Do you know what it means to miss New Orleans?
That struck a chord with me because I have been dealing with grief and loss recently. Over the past few weeks a family friend from church passed away as well as a student of mine in the adult literacy center. Both of their deaths are drew out a lot of emotion for me because sometimes time, circumstances, or my own mind won't let me grieve. So suddenly a wall of pain, loss, and emotion hit me over the period of a week.
But this isn't a story about how I ended up curled up in a ball on my bed sobbing (though that did happen a little). I instead tried to embrace the grieving process in New Orleans. What is so unique about New Orleans is the idea of a second line. Second lines were started at funerals; the first line is the funeral dirge to the burial but the second line the uplifting song played leaving the graveside to celebrate life. Funerals are not just a mourning over death. Instead, they are a celebration and rejoicing of life.
I definitely saw that today when I went to my student's funeral and spent two hours going between crying or sniffling to singing and clapping. There were definitely tears, but there was also laughter and fond memories shared. I sang along with the choir and clapped to their upbeat songs—which were numerous—and I felt more at peace with my sadness. I think it was because I was not afraid to cry for this student I have only known for a few months yet seen so many times; it was also because it was a celebration of his life, his family, his faith, and his mission.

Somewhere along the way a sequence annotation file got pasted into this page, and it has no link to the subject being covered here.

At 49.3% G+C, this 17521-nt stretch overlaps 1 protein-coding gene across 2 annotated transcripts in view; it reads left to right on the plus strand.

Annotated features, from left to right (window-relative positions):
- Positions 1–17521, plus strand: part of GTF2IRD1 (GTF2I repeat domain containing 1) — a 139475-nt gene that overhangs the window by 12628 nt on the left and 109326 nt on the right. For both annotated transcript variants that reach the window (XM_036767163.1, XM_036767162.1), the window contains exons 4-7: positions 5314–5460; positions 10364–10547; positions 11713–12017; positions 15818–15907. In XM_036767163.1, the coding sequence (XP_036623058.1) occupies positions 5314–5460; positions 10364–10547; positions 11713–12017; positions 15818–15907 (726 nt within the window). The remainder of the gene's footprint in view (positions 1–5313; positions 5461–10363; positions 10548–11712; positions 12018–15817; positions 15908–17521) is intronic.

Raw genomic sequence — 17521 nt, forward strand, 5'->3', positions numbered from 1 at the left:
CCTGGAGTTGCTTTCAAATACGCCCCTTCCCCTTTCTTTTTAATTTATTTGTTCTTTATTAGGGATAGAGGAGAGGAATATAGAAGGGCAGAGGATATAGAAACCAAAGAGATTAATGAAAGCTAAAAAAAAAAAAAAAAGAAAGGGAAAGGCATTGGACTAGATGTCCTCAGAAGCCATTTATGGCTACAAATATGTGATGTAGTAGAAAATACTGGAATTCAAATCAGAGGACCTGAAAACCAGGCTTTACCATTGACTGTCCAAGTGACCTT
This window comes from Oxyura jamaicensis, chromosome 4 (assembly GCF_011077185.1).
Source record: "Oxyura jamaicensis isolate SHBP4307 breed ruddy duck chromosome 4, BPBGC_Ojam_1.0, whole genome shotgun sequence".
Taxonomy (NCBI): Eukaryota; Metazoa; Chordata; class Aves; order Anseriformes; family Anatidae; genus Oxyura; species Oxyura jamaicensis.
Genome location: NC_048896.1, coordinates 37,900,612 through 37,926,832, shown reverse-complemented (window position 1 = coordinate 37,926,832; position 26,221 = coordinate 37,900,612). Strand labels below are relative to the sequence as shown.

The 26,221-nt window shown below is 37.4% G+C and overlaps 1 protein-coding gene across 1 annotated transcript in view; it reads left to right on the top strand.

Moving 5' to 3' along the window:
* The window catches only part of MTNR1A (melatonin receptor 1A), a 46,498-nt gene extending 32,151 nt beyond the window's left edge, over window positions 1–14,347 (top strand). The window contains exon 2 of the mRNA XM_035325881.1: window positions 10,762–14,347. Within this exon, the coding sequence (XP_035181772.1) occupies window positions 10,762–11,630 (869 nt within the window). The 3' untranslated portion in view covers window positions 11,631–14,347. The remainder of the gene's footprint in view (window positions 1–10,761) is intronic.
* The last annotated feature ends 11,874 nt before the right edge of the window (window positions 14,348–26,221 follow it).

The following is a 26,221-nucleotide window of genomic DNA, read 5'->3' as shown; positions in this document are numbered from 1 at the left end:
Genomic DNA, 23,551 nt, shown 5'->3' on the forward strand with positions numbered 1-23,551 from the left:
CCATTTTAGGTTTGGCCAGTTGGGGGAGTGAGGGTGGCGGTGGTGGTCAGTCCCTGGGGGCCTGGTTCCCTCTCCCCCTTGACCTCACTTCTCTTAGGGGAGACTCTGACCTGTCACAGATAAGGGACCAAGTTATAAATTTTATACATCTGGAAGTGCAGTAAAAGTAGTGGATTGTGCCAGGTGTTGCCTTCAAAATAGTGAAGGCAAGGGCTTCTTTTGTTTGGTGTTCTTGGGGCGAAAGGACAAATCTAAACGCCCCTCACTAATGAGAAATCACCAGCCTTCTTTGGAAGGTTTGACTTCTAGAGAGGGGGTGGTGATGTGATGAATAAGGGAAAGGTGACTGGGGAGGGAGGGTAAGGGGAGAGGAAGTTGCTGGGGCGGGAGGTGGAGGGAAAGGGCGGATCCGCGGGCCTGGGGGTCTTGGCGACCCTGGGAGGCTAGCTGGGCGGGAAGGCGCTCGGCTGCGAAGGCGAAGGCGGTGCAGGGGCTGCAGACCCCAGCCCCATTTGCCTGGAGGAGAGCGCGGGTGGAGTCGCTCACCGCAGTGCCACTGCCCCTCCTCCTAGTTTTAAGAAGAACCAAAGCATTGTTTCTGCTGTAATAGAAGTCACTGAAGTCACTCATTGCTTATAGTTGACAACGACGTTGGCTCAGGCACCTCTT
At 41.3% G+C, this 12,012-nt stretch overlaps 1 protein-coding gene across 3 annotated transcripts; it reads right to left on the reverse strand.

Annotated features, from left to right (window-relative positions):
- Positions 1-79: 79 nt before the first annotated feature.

I think that's the way to get through grief sometimes. It is to cry and shake your head and wonder what happened. It is to be upset because you cannot go to the funeral of a family friend from your church who died while you were away. But it's also to sit back and laugh at fond memories; it's to celebrate life rather than curse death. That's so hard for me to wrap my head around sometimes, but like Louis Armstrong, I can miss New Orleans but I can also rejoice in it's culture and it's beauty while it's gone.